Sure. So I think on the on your comment around Q2, that mid-single-digit call that we have there, I mean, that is really what we see from an order book standpoint, and sell-through is improving. Could there be upside? We’re prepared to service that as that comes. And more, not just the essential retailers, but more of the retailers coming online across the globe. We think we continue to see good opportunity for Dickies to meet or potentially exceed that long-term growth algorithm we’ve spoken about. The order book…
Steve, particularly in China, right, the China business continues to really do well. Sorry to interrupt there, but…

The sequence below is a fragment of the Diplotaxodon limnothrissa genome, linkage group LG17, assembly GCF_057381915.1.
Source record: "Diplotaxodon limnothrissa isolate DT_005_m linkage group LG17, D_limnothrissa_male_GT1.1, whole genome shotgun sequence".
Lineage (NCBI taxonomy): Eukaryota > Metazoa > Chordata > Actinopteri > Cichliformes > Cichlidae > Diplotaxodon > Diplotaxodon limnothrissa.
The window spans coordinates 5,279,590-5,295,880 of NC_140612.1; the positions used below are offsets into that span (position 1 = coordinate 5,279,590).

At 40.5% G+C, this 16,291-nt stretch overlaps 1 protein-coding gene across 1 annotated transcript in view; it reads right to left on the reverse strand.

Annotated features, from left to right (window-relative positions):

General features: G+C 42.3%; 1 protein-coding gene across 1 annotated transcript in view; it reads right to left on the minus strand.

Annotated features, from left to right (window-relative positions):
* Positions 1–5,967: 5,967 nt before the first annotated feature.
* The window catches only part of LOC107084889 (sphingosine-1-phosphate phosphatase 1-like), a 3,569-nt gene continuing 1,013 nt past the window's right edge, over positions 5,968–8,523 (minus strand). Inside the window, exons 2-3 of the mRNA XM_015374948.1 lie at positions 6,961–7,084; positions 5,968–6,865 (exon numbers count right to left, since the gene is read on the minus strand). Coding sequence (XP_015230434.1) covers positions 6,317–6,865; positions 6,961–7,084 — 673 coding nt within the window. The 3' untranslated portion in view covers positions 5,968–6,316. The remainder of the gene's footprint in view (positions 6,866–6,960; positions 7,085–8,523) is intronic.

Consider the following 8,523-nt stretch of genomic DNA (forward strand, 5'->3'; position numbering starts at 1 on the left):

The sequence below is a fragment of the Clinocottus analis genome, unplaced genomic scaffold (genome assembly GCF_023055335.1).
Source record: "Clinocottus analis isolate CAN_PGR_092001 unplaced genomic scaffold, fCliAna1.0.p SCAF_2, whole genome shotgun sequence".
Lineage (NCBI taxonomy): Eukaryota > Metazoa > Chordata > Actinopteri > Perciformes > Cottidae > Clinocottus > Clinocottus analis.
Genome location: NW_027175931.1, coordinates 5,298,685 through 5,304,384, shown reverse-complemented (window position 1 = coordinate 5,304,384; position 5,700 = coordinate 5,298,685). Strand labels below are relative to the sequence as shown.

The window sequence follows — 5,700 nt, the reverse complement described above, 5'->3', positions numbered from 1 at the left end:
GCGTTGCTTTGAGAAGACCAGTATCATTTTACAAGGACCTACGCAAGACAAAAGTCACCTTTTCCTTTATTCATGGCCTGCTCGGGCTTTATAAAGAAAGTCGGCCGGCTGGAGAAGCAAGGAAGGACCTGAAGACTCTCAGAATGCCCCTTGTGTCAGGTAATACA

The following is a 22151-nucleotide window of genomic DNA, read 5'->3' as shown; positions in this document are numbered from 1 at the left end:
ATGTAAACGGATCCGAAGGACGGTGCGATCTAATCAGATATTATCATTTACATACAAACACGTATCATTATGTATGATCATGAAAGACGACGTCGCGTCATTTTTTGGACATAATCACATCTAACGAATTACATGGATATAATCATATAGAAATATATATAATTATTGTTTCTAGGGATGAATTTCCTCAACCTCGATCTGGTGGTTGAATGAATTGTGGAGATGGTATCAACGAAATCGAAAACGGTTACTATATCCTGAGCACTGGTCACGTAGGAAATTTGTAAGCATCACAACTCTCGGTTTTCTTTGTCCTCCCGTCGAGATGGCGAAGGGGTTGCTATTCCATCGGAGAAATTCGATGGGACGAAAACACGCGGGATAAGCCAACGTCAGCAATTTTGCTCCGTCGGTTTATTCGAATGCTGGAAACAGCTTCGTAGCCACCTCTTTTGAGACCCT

No, no, no problem. And in the order books, I think Scott called that out in his comments, just the collaborative approach that we have with our wholesale partners, especially our key wholesale partners across the globe, nothing to change in what that view looks like. And what we’ve called for the year really is reflective of the outcome of those conversations. And where there’s opportunity to service demand, I think that’s where our supply chain really does stand out.
But we have been very thoughtful about pulling in our inventory and managing to where we see demand. And honestly, Erinn, if we leave a little bit of demand on the table, that does not bother us. This is really a long-term game that we’re playing. And then we’ve got a lot of history. If you remember, the strong North Face growth years in the through the 2000s, we often left demand on the table when that fueled demand going into next year, which fueled stronger order books and our ability to drive what the brand was pushing from an innovation standpoint.
Thank you, Paul.
The next question is from Bob Drbul of Guggenheim Securities. Please proceed with your question.